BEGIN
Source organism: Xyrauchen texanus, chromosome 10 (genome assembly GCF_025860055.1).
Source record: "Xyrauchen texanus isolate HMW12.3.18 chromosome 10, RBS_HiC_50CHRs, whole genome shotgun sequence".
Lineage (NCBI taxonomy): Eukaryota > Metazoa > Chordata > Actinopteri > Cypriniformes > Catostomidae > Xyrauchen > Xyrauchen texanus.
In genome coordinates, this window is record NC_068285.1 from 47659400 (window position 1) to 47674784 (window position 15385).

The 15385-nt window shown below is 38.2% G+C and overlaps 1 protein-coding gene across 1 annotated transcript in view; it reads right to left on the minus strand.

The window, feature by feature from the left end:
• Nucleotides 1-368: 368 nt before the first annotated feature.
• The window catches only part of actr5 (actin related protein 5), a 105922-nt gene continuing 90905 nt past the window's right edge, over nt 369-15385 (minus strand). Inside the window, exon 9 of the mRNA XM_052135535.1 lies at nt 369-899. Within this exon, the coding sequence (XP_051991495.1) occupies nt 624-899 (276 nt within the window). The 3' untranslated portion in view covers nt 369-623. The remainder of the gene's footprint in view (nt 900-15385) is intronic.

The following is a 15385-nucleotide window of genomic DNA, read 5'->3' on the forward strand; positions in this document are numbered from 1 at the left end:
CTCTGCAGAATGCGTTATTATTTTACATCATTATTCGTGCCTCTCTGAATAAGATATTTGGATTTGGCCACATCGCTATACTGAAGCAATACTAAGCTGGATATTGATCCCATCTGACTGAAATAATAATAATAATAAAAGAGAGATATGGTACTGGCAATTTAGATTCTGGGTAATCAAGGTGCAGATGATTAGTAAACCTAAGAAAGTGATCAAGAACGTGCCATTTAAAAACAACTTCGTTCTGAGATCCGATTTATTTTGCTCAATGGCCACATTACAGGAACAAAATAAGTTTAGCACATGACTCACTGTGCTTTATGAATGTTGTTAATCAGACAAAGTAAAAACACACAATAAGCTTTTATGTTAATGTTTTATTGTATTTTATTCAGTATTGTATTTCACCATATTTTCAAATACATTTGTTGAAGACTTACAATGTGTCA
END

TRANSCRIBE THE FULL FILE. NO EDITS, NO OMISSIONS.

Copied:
Source organism: Xyrauchen texanus, chromosome 10 (genome assembly GCF_025860055.1).
Source record: "Xyrauchen texanus isolate HMW12.3.18 chromosome 10, RBS_HiC_50CHRs, whole genome shotgun sequence".
Lineage (NCBI taxonomy): Eukaryota > Metazoa > Chordata > Actinopteri > Cypriniformes > Catostomidae > Xyrauchen > Xyrauchen texanus.
In genome coordinates, this window is record NC_068285.1 from 47659400 (window position 1) to 47674784 (window position 15385).

The 15385-nt window shown below is 38.2% G+C and overlaps 1 protein-coding gene across 1 annotated transcript in view; it reads right to left on the minus strand.

The window, feature by feature from the left end:
• Nucleotides 1-368: 368 nt before the first annotated feature.
• The window catches only part of actr5 (actin related protein 5), a 105922-nt gene continuing 90905 nt past the window's right edge, over nt 369-15385 (minus strand). Inside the window, exon 9 of the mRNA XM_052135535.1 lies at nt 369-899. Within this exon, the coding sequence (XP_051991495.1) occupies nt 624-899 (276 nt within the window). The 3' untranslated portion in view covers nt 369-623. The remainder of the gene's footprint in view (nt 900-15385) is intronic.

The following is a 15385-nucleotide window of genomic DNA, read 5'->3' on the forward strand; positions in this document are numbered from 1 at the left end:
CTCTGCAGAATGCGTTATTATTTTACATCATTATTCGTGCCTCTCTGAATAAGATATTTGGATTTGGCCACATCGCTATACTGAAGCAATACTAAGCTGGATATTGATCCCATCTGACTGAAATAATAATAATAATAAAAGAGAGATATGGTACTGGCAATTTAGATTCTGGGTAATCAAGGTGCAGATGATTAGTAAACCTAAGAAAGTGATCAAGAACGTGCCATTTAAAAACAACTTCGTTCTGAGATCCGATTTATTTTGCTCAATGGCCACATTACAGGAACAAAATAAGTTTAGCACATGACTCACTGTGCTTTATGAATGTTGTTAATCAGACAAAGTAAAAACACACAATAAGCTTTTATGTTAATGTTTTATTGTATTTTATTCAGTATTGTATTTCACCATATTTTCAAATACATTTGTTGAAGACTTACAATGTGTCA